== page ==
As evidenced by several previous questions of mine, I'm working a project to design a sprinkler controller. This involves driving one of 16 solenoids (well, probably only one at a time...) based on a schedule. I have the microcontroller sorted out, and the software is just about finished up.
As reference, the solenoids I'm driving are generally between 300mA and 500mA inrush current, and 200mA and 400mA holding current. They're driven at 24VAC.
My initial hardware design involved a set of SSRs, of this Sharp variety. They're non-zero-crossing type optoisolated triac-output SSRs. I've tested the solenoids with these, and they seem to work well. The datasheet shows a protection diode (which is probably overkill) and a snubber circuit (to be used especially when driving inductive loads), but I gleefully ignored that advice, and I haven't seen any ill effects yet.
Because I'm curious, I took a peek inside a couple of commercial controllers. Inside, I saw nothing that looked to me like my SSRs. One of them had what seemed to be a set of TO-220 size triacs. I couldn't see what other componentry surrounded the triacs.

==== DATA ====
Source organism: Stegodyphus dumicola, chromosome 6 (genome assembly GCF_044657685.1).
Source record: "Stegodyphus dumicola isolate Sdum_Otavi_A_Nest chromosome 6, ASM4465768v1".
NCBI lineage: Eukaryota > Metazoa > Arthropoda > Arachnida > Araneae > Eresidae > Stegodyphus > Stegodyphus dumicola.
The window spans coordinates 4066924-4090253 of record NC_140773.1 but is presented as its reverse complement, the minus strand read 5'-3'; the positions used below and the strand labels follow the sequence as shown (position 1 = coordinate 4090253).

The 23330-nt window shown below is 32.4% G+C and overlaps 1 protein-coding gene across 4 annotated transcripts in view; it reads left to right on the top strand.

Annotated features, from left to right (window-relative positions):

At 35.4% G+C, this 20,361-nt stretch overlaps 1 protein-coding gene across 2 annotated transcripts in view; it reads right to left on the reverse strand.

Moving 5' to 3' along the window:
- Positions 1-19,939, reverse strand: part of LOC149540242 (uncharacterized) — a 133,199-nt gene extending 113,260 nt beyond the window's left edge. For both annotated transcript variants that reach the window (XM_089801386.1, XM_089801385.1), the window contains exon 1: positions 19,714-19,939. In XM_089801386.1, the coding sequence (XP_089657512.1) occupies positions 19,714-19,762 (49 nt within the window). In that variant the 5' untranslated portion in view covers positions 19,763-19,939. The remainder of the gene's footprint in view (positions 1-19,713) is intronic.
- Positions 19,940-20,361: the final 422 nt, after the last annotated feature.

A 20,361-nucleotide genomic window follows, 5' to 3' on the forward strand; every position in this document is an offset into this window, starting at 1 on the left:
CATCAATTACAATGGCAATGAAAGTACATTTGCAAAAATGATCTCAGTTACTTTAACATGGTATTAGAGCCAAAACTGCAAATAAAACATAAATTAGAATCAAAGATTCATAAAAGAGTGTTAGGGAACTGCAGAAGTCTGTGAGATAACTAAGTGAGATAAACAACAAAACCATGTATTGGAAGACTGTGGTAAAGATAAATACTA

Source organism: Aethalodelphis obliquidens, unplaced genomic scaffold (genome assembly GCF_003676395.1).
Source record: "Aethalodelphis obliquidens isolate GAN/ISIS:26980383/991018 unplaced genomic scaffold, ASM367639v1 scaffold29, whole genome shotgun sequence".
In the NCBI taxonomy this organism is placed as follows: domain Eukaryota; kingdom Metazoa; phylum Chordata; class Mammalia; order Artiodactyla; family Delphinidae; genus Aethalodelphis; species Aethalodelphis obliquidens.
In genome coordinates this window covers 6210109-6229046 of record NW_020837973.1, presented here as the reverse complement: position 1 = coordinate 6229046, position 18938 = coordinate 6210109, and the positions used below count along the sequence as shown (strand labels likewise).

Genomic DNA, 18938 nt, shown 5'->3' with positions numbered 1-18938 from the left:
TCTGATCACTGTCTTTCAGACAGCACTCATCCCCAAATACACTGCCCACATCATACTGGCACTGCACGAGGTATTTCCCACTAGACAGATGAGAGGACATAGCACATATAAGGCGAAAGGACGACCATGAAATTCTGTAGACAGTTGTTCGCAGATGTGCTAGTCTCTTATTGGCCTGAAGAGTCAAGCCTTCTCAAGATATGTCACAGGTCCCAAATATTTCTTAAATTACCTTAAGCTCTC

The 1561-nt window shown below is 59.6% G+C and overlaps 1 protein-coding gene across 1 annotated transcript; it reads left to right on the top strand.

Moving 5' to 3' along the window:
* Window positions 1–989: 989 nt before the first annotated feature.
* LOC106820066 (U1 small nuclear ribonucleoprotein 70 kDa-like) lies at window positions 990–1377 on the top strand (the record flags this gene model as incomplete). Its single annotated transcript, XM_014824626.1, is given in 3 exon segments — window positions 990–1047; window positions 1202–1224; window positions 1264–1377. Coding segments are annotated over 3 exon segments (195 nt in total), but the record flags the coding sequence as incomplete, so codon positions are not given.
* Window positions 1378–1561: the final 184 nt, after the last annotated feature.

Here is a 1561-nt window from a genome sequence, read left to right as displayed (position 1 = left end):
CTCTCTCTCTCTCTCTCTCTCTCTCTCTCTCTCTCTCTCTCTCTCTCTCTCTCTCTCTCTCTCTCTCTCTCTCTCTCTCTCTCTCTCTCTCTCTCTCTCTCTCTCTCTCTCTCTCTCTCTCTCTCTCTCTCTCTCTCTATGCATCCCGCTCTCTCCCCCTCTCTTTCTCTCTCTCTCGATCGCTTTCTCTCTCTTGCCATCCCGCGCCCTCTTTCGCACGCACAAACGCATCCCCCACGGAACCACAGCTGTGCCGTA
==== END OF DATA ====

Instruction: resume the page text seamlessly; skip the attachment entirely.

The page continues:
My question is, what would a professional use to drive these solenoids? Are the SSRs overkill in this application? Would it be simpler and cheaper to just use logic-level triacs directly? Is my lack of a snubber circuit going to come back and bite me eventually by destroying the SSR, the solenoid, the MCU, or my entire neighborhood in a flaming fireball of death?
To all those suggesting DC solenoids, please don't. Commercial sprinkler systems use AC solenoids. That's just the way it is. I will not be using DC solenoids, because Home Depot, Lowes, and others don't sell DC sprinkler valves. Such a thing (to my knowledge) doesn't exist, at least not in markets where the average home user would be.
To be absolutely clear
I'm not asking for a list of possible ways to drive solenoids. I can imagine a lot, and there are lots more available out there. I'm asking how this sort of thing is done professionaly, i.e. how it's done when designing for cost, robustness, and mass-producability.